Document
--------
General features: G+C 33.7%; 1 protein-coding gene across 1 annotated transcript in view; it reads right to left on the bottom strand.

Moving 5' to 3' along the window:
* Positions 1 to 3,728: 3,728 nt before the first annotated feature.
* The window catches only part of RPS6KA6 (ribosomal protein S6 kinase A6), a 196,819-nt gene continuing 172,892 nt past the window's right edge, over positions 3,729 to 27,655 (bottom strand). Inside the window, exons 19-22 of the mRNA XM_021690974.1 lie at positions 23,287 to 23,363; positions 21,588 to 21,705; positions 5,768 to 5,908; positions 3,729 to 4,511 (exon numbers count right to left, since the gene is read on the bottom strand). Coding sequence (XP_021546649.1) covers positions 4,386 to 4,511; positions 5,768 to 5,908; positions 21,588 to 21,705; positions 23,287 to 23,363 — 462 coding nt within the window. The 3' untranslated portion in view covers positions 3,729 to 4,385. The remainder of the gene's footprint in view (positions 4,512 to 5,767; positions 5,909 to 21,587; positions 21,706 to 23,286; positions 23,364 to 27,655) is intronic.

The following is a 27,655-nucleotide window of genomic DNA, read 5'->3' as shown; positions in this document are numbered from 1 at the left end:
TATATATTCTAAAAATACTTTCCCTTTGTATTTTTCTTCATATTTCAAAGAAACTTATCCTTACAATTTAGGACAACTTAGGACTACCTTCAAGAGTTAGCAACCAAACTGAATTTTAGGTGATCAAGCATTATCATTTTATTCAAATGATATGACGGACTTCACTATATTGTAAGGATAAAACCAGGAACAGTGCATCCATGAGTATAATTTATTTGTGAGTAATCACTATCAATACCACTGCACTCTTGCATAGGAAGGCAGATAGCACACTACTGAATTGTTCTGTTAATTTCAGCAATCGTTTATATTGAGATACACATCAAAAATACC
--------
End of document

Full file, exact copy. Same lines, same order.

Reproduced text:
General features: G+C 33.7%; 1 protein-coding gene across 1 annotated transcript in view; it reads right to left on the bottom strand.

Moving 5' to 3' along the window:
* Positions 1 to 3,728: 3,728 nt before the first annotated feature.
* The window catches only part of RPS6KA6 (ribosomal protein S6 kinase A6), a 196,819-nt gene continuing 172,892 nt past the window's right edge, over positions 3,729 to 27,655 (bottom strand). Inside the window, exons 19-22 of the mRNA XM_021690974.1 lie at positions 23,287 to 23,363; positions 21,588 to 21,705; positions 5,768 to 5,908; positions 3,729 to 4,511 (exon numbers count right to left, since the gene is read on the bottom strand). Coding sequence (XP_021546649.1) covers positions 4,386 to 4,511; positions 5,768 to 5,908; positions 21,588 to 21,705; positions 23,287 to 23,363 — 462 coding nt within the window. The 3' untranslated portion in view covers positions 3,729 to 4,385. The remainder of the gene's footprint in view (positions 4,512 to 5,767; positions 5,909 to 21,587; positions 21,706 to 23,286; positions 23,364 to 27,655) is intronic.

The following is a 27,655-nucleotide window of genomic DNA, read 5'->3' as shown; positions in this document are numbered from 1 at the left end:
TATATATTCTAAAAATACTTTCCCTTTGTATTTTTCTTCATATTTCAAAGAAACTTATCCTTACAATTTAGGACAACTTAGGACTACCTTCAAGAGTTAGCAACCAAACTGAATTTTAGGTGATCAAGCATTATCATTTTATTCAAATGATATGACGGACTTCACTATATTGTAAGGATAAAACCAGGAACAGTGCATCCATGAGTATAATTTATTTGTGAGTAATCACTATCAATACCACTGCACTCTTGCATAGGAAGGCAGATAGCACACTACTGAATTGTTCTGTTAATTTCAGCAATCGTTTATATTGAGATACACATCAAAAATACC